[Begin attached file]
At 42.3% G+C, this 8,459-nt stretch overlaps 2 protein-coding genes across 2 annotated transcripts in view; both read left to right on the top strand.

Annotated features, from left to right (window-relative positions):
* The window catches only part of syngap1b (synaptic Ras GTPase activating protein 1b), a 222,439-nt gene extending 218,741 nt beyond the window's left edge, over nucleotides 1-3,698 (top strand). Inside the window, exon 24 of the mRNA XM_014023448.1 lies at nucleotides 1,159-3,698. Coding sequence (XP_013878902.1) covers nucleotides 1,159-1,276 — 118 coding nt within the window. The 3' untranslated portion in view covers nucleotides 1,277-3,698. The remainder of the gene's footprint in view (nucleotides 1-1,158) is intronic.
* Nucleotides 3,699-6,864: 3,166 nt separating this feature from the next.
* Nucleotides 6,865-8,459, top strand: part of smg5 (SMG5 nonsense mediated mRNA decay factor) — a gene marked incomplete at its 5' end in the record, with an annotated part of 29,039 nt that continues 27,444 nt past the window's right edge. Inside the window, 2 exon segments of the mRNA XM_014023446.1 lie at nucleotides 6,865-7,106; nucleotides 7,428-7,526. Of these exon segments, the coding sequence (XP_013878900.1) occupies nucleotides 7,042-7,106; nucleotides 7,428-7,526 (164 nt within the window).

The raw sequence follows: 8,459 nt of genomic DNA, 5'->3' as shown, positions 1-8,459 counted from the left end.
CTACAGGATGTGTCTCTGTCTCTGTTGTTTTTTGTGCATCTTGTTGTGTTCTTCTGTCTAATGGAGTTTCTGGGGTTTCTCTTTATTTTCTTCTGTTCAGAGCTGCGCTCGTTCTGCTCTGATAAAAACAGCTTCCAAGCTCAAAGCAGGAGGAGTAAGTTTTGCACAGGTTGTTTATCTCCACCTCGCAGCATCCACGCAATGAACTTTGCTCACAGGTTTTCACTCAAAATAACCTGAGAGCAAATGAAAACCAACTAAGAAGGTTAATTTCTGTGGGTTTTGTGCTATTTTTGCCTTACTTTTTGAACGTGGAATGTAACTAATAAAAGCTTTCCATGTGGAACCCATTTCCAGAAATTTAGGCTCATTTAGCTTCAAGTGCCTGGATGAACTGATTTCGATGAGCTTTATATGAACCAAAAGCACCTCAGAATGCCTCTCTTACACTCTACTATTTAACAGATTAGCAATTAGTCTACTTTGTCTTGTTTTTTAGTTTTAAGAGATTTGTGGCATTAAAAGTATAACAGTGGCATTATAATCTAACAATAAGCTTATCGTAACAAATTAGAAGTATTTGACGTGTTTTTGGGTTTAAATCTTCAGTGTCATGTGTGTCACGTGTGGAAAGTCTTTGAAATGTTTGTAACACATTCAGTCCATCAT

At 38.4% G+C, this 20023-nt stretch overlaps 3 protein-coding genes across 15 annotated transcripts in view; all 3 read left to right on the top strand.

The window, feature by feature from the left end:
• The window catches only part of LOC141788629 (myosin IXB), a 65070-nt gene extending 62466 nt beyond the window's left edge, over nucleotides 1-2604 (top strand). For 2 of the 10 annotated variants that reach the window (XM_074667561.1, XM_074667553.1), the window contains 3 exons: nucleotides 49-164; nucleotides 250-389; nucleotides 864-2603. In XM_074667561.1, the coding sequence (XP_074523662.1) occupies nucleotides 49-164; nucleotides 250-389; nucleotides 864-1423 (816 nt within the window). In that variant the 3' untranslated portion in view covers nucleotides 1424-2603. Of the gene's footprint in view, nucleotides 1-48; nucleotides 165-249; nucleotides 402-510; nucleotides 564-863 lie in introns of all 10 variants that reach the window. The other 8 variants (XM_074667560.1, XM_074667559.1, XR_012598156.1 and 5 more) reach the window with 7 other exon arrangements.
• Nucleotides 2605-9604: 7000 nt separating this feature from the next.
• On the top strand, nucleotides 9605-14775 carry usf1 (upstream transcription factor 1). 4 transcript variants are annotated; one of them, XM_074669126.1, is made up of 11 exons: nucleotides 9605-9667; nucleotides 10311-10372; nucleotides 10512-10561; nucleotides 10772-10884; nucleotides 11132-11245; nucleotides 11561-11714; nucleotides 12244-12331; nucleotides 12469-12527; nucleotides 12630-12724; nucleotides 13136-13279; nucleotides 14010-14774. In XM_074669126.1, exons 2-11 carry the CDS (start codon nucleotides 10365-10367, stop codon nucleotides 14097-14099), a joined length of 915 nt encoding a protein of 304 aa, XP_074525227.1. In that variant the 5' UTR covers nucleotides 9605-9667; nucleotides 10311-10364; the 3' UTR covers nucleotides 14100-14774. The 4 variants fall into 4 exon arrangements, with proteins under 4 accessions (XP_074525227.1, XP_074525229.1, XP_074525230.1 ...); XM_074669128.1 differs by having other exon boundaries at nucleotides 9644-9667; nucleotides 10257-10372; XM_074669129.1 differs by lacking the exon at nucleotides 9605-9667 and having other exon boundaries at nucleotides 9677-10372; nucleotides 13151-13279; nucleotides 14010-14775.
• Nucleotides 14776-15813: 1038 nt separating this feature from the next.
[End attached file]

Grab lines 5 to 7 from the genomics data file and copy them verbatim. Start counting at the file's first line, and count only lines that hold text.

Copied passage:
* Nucleotides 6,865-8,459, top strand: part of smg5 (SMG5 nonsense mediated mRNA decay factor) — a gene marked incomplete at its 5' end in the record, with an annotated part of 29,039 nt that continues 27,444 nt past the window's right edge. Inside the window, 2 exon segments of the mRNA XM_014023446.1 lie at nucleotides 6,865-7,106; nucleotides 7,428-7,526. Of these exon segments, the coding sequence (XP_013878900.1) occupies nucleotides 7,042-7,106; nucleotides 7,428-7,526 (164 nt within the window).

The raw sequence follows: 8,459 nt of genomic DNA, 5'->3' as shown, positions 1-8,459 counted from the left end.
CTACAGGATGTGTCTCTGTCTCTGTTGTTTTTTGTGCATCTTGTTGTGTTCTTCTGTCTAATGGAGTTTCTGGGGTTTCTCTTTATTTTCTTCTGTTCAGAGCTGCGCTCGTTCTGCTCTGATAAAAACAGCTTCCAAGCTCAAAGCAGGAGGAGTAAGTTTTGCACAGGTTGTTTATCTCCACCTCGCAGCATCCACGCAATGAACTTTGCTCACAGGTTTTCACTCAAAATAACCTGAGAGCAAATGAAAACCAACTAAGAAGGTTAATTTCTGTGGGTTTTGTGCTATTTTTGCCTTACTTTTTGAACGTGGAATGTAACTAATAAAAGCTTTCCATGTGGAACCCATTTCCAGAAATTTAGGCTCATTTAGCTTCAAGTGCCTGGATGAACTGATTTCGATGAGCTTTATATGAACCAAAAGCACCTCAGAATGCCTCTCTTACACTCTACTATTTAACAGATTAGCAATTAGTCTACTTTGTCTTGTTTTTTAGTTTTAAGAGATTTGTGGCATTAAAAGTATAACAGTGGCATTATAATCTAACAATAAGCTTATCGTAACAAATTAGAAGTATTTGACGTGTTTTTGGGTTTAAATCTTCAGTGTCATGTGTGTCACGTGTGGAAAGTCTTTGAAATGTTTGTAACACATTCAGTCCATCAT